Union Defeat In Chattanooga

Union

UAW Suffers Massive Defeat

The UAW is in its death thralls.  Membership is down dramatically and it needs a new source of membership; enter the southern manufacturing states.

Labor leaders say a “yes” vote is critical to the union’s long-term prospects. If successful, this would be the first victory for organized labor inside a foreign automaker’s U.S. operations in the South.

For the UAW to grow, it must make inroads with foreign manufacturers with plants in the United States; most of those operate in the South. A “yes” vote in Chattanooga could provide momentum for organizing at a Mercedes-Benz plant in Alabama, a BMW plant in South Carolina and possibly a Nissan plant in Mississippi.

The vote was last night – and the results?

CHATTANOOGA, Tenn. — In a defeat for organized labor in the South, employees at the Volkswagen plant here voted 712 to 626 against joining the United Automobile Workers.

The union lost a massive vote and much, if not all, of its momentum in trying to unionize the south.

Watch For Political Shenanigans

There is no question that unions in here in the United States are nothing more than fronts for, and the fundraising arm of, the democrat party.  Everyone from the NEA to the UAW to the SEIU do nothing more than funnel campaign money into democrat candidate’s election efforts.

For examples of the relationship, look no further than the Obama administration’s cozy relationship with these groups, the exemptions granted under Obamacare and the absolute stunning ruling on the Boeing plant in South Carolina.

What does this add up to?  A power play to be sure:

“We’re obviously deeply disappointed,” said Bob King, the U.A.W.’s president at a news conference. “We’re also outraged by the outside interference,” he added, noting that a United States senator, Tennessee’s governor and various leaders of the state legislature attacked his union’s efforts.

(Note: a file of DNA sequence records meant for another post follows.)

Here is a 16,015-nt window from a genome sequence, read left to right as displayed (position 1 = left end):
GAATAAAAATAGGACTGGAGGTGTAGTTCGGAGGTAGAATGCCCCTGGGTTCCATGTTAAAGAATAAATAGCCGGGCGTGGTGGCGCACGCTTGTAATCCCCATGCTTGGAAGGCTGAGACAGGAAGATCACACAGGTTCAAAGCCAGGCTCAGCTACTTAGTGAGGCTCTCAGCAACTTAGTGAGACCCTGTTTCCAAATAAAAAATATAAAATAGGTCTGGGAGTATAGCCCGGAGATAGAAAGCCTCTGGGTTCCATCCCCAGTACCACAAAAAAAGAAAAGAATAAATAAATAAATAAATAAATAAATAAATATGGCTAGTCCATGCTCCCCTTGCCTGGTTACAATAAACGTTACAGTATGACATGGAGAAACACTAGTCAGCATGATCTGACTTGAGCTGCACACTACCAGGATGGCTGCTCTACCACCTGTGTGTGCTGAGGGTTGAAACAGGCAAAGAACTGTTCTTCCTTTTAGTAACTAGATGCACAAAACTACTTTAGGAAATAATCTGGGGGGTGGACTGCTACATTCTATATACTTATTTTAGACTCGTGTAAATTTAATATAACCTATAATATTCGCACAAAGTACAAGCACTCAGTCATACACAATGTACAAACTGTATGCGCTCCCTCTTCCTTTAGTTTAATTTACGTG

Mr. King said he thought the pressures from Tennessee’s politicians were what swung the election. Last fall, the union said a majority of the plant’s workers had signed cards saying they favored joining the U.A.W.

“We’ll look at our legal options over the next few days,” he said, presumably meaning the union might consider filing a complaint with the N.L.R.B. about improper actions to influence how workers voted.

This isn’t so subtle code for, “We’ll use the force of corruption in DC to overturn the vote of employees.”

Card Check

By the way, notice the wistful wishing of unions across America:

Last fall, the union said a majority of the plant’s workers had signed cards saying they favored joining the U.A.W.

Card check.

Card check is a method whereby employees sign a card expressing their desire to form a union.  The difference between card check and secret ballot?

In a secret ballot the union isn’t able to use force, coercion and threats to intimidate employees to vote for the union.  With card check the union is free to keep track of who has – and who hasn’t – signed up.  Armed with this knowledge, the union is able to harass and intimidate employees.

Hardly a sign of representation.

The vote in Tennessee is a great one.  It represents a victory for the American worker and a way of life that recognizes excellence and ingenuity, innovation and hard work.  The vote rejects cronyism, intimidation and political corruption.

12 responses to “Union Defeat In Chattanooga

  1. “We’re also outraged by the outside interference (by government)”

    Haha! Here’s a tissue. They’re all against “interference” when it doesn’t help them achieve their goal, but all fine and dandy with the government going in and bullying on their behalf (see Boeing).

    • They’re all against “interference” when it doesn’t help them achieve their goal, but all fine and dandy with the government going in and bullying on their behalf (see Boeing).

      Oh, and they have no problem with Obama “influencing” the election.